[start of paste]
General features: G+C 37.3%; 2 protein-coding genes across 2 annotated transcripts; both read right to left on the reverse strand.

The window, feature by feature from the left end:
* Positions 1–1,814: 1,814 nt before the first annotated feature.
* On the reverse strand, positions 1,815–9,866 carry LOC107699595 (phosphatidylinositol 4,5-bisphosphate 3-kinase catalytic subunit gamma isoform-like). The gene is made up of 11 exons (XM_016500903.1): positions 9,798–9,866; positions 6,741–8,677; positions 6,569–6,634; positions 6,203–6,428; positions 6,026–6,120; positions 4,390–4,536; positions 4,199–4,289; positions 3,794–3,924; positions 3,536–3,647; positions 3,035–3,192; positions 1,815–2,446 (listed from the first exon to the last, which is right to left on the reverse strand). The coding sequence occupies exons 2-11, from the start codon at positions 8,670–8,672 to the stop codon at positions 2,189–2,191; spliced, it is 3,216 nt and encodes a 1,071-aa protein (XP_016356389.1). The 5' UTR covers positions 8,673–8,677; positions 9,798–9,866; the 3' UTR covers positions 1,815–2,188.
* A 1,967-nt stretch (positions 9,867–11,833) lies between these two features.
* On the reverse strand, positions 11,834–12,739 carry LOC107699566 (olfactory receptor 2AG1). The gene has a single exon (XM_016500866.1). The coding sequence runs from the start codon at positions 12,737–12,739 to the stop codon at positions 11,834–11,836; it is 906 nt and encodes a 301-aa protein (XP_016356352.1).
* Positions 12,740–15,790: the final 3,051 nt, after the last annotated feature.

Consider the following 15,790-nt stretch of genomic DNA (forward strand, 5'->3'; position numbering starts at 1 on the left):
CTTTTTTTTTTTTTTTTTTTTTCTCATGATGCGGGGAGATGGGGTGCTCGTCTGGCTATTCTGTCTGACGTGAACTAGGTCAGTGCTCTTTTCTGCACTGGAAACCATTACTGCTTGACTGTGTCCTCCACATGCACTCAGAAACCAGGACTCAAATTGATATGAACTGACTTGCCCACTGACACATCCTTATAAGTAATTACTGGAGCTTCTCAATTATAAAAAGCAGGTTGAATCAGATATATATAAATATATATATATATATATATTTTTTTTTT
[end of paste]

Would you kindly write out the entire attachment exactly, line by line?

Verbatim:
General features: G+C 37.3%; 2 protein-coding genes across 2 annotated transcripts; both read right to left on the reverse strand.

The window, feature by feature from the left end:
* Positions 1–1,814: 1,814 nt before the first annotated feature.
* On the reverse strand, positions 1,815–9,866 carry LOC107699595 (phosphatidylinositol 4,5-bisphosphate 3-kinase catalytic subunit gamma isoform-like). The gene is made up of 11 exons (XM_016500903.1): positions 9,798–9,866; positions 6,741–8,677; positions 6,569–6,634; positions 6,203–6,428; positions 6,026–6,120; positions 4,390–4,536; positions 4,199–4,289; positions 3,794–3,924; positions 3,536–3,647; positions 3,035–3,192; positions 1,815–2,446 (listed from the first exon to the last, which is right to left on the reverse strand). The coding sequence occupies exons 2-11, from the start codon at positions 8,670–8,672 to the stop codon at positions 2,189–2,191; spliced, it is 3,216 nt and encodes a 1,071-aa protein (XP_016356389.1). The 5' UTR covers positions 8,673–8,677; positions 9,798–9,866; the 3' UTR covers positions 1,815–2,188.
* A 1,967-nt stretch (positions 9,867–11,833) lies between these two features.
* On the reverse strand, positions 11,834–12,739 carry LOC107699566 (olfactory receptor 2AG1). The gene has a single exon (XM_016500866.1). The coding sequence runs from the start codon at positions 12,737–12,739 to the stop codon at positions 11,834–11,836; it is 906 nt and encodes a 301-aa protein (XP_016356352.1).
* Positions 12,740–15,790: the final 3,051 nt, after the last annotated feature.

Consider the following 15,790-nt stretch of genomic DNA (forward strand, 5'->3'; position numbering starts at 1 on the left):
CTTTTTTTTTTTTTTTTTTTTTCTCATGATGCGGGGAGATGGGGTGCTCGTCTGGCTATTCTGTCTGACGTGAACTAGGTCAGTGCTCTTTTCTGCACTGGAAACCATTACTGCTTGACTGTGTCCTCCACATGCACTCAGAAACCAGGACTCAAATTGATATGAACTGACTTGCCCACTGACACATCCTTATAAGTAATTACTGGAGCTTCTCAATTATAAAAAGCAGGTTGAATCAGATATATATAAATATATATATATATATATATTTTTTTTTT